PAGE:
Pro and college football fans will have a slightly more limited selection, but they will have Monday Night Football, the College Football Playoff, and plenty of regular-season college games and bowl games. Plus, plenty of football games still air on broadcast TV, especially on NFL Sundays.
4.) Someone Who Doesn’t Like 12-Month Commitments
You can sign on to Sling TV for $20, and if you don’t like it, you can cancel at any time with no penalty or cancellation fee. Can’t get that from Comcast and Time Warner Cable, can you?
5.) Someone Who Hates Cable But Still Needs A SportsCenter Fix
Here’s ESPN and ESPN2 for $20. If that doesn’t scream “Comcast methadone” to at least a million people out there, I don’t know what does.
Now let’s look at the flip side to this service.
You might want to avoid Sling TV if you are:
1.) A Non-Sports Fan
There’s no option to get Sling TV without ESPN and ESPN2. That means your $20 will still cover the $6.49/month carriage fee of for those two channels. In fact, Dish is likely paying a premium ESPN and ESPN2, which means more of your money will go to ESPN. This seems unlikely to change anytime soon.
2.) Someone Who Owns More Than One Or Two TVs
The single-stream limitation on Sling TV will undoubtedly lead to some arguments in households where multiple people are watching different things. A stream gets cut off, and someone will get yelled at for it. Even worse, a cheap internet connection that pushes 10 Mbps or less downstream might not be able to handle multiple streams at once — or worse, your ISP might slow down Sling TV streams in order to A.) get you back on cable, or B.) get more money out of Dish. We have seen this before.
3.) A Hockey Fan
The NHL is tied to NBCSN until 2020, and the NHL’s streaming service blacks out local teams doesn’t include the Stanley Cup Playoffs. Dish and Comcast-owned NBC have not come to terms.
What’s more, the arrival of Sling TV ensures that Charlie Ergen will be a very vocal opponent of Comcast’s internet data caps, which make it much harder for Comcast customers to enjoy online video, thus keeping them tied to cable. Expect Ergen to remind everyone in Washington, D.C., that data caps give Comcast an unfair advantage over services like his — and that Comcast should remove data caps from its internet service before it’s allowed to purchase Time Warner Cable.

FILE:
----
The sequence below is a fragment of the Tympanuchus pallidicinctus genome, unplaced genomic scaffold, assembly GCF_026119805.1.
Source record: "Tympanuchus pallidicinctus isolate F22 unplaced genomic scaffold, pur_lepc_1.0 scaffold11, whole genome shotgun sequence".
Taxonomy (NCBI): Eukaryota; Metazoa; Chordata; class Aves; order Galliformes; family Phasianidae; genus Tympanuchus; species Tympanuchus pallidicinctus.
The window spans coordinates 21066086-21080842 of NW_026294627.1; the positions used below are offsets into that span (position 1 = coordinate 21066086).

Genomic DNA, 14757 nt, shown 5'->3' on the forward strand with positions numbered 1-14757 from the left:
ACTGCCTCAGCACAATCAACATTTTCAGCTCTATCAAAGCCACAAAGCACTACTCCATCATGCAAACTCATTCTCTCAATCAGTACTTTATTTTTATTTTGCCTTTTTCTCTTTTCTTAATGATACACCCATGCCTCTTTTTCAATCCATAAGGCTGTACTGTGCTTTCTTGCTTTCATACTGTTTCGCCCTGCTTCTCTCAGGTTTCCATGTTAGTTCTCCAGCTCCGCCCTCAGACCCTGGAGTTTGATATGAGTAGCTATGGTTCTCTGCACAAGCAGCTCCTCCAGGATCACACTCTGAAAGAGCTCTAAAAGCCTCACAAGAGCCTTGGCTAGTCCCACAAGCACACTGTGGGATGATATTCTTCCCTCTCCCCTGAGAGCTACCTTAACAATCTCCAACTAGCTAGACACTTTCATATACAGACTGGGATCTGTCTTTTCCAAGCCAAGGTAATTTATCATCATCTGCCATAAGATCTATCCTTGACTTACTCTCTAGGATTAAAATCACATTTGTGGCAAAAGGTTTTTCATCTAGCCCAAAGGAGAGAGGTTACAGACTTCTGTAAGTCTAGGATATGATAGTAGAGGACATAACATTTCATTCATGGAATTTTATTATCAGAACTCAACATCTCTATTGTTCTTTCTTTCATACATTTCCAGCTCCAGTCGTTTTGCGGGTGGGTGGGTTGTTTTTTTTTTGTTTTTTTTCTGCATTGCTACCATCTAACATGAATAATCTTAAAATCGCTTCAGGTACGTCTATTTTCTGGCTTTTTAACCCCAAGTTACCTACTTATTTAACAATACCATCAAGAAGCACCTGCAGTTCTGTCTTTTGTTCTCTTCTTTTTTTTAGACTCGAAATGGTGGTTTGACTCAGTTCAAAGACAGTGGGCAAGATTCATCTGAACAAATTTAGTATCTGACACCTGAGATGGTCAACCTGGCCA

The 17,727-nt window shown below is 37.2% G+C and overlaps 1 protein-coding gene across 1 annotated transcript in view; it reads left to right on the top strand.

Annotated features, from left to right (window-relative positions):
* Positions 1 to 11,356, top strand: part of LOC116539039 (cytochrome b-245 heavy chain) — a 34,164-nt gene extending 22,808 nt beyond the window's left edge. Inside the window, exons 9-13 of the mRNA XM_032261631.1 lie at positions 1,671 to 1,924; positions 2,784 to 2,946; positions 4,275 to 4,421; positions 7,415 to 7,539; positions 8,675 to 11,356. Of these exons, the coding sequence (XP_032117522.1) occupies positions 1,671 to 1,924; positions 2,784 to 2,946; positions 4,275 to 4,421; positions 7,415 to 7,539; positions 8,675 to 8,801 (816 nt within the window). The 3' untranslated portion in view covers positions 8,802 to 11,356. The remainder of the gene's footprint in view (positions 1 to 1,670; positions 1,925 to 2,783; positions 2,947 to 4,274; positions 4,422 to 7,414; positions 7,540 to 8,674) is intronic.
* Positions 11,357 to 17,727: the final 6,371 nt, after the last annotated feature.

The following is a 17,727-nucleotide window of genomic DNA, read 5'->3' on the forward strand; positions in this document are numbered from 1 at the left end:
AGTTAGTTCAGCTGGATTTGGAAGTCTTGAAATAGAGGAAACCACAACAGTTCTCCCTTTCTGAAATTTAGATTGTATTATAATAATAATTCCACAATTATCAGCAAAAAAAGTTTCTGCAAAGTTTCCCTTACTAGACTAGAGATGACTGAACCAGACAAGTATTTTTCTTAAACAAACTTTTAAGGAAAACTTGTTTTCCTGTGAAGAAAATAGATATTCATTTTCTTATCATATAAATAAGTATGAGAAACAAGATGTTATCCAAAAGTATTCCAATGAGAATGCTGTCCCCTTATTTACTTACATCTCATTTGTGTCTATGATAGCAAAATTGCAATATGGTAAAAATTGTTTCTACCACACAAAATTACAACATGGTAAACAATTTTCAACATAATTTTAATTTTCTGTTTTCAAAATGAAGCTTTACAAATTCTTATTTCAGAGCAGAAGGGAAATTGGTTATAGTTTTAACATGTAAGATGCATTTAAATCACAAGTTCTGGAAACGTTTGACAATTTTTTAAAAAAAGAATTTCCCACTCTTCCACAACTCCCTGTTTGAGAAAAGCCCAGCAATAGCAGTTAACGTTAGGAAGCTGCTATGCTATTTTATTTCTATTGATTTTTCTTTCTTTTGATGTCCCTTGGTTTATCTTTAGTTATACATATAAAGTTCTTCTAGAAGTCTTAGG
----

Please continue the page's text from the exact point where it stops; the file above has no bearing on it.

Never mind the legal requirements of the Comcast-NBC Universal merger. How much will NBC execs really want to deal with Ergen if he’s trying to sink their parent company’s plans to grow bigger?
4.) A Soccer Fan (For Now)
NBCSN has the Premier League. Fox Sports has the FIFA World Cup, the UEFA Champions League, and the FA Cup. BeIN Sports has the Spanish, Italian, and French leagues. None of these services are on Sling TV yet.
BeIN Sports and Fox Sports 1 seem very likely to be part of a sports add-on pack that will be introduced in a few months, but that still leaves out the Premier League — for now. ESPN and Fox seem very likely to outbid NBC for the next Premier League contract, which is up for grabs later this year. NBC’s current contract runs through the 2015-16 season, though, so that doesn’t help soccer fans much right now.
5.) A Die-hard Fan Of Local Teams
Are Regional Sports Networks the real reason some folks don’t cut the cord? This Forbes analysis from last August would suggest so.
According to the information from Nielsen, of the 29 U.S.-based clubs in (Major League Baseball), 12 of them are the #1-rated programming in prime time since the start of the season in their home markets, beating both broadcast and cable competition.
Yep. The channels that carry those games? Not available on Sling TV. Given that many of those RSNs would add between $2 and $5 a month to your bill, it might be a while before we see them on Sling TV.
In time, of course, the value proposition of Sling TV will change. Google’s Chromecast only offered Netflix, YouTube, and Google Play when it launched in 2013, and now it supports dozens of high-profile apps. The same will happen with Sling TV. Eventually, other big-name networks will sign on, and the service will start to look a lot more attractive to many. For now, though, Sling TV is simply a low-cost alternative to cable that includes ESPN. That might be enough a lot of would-be cord-cutters out there. For non-sports fans, though, it’s still a non-starter.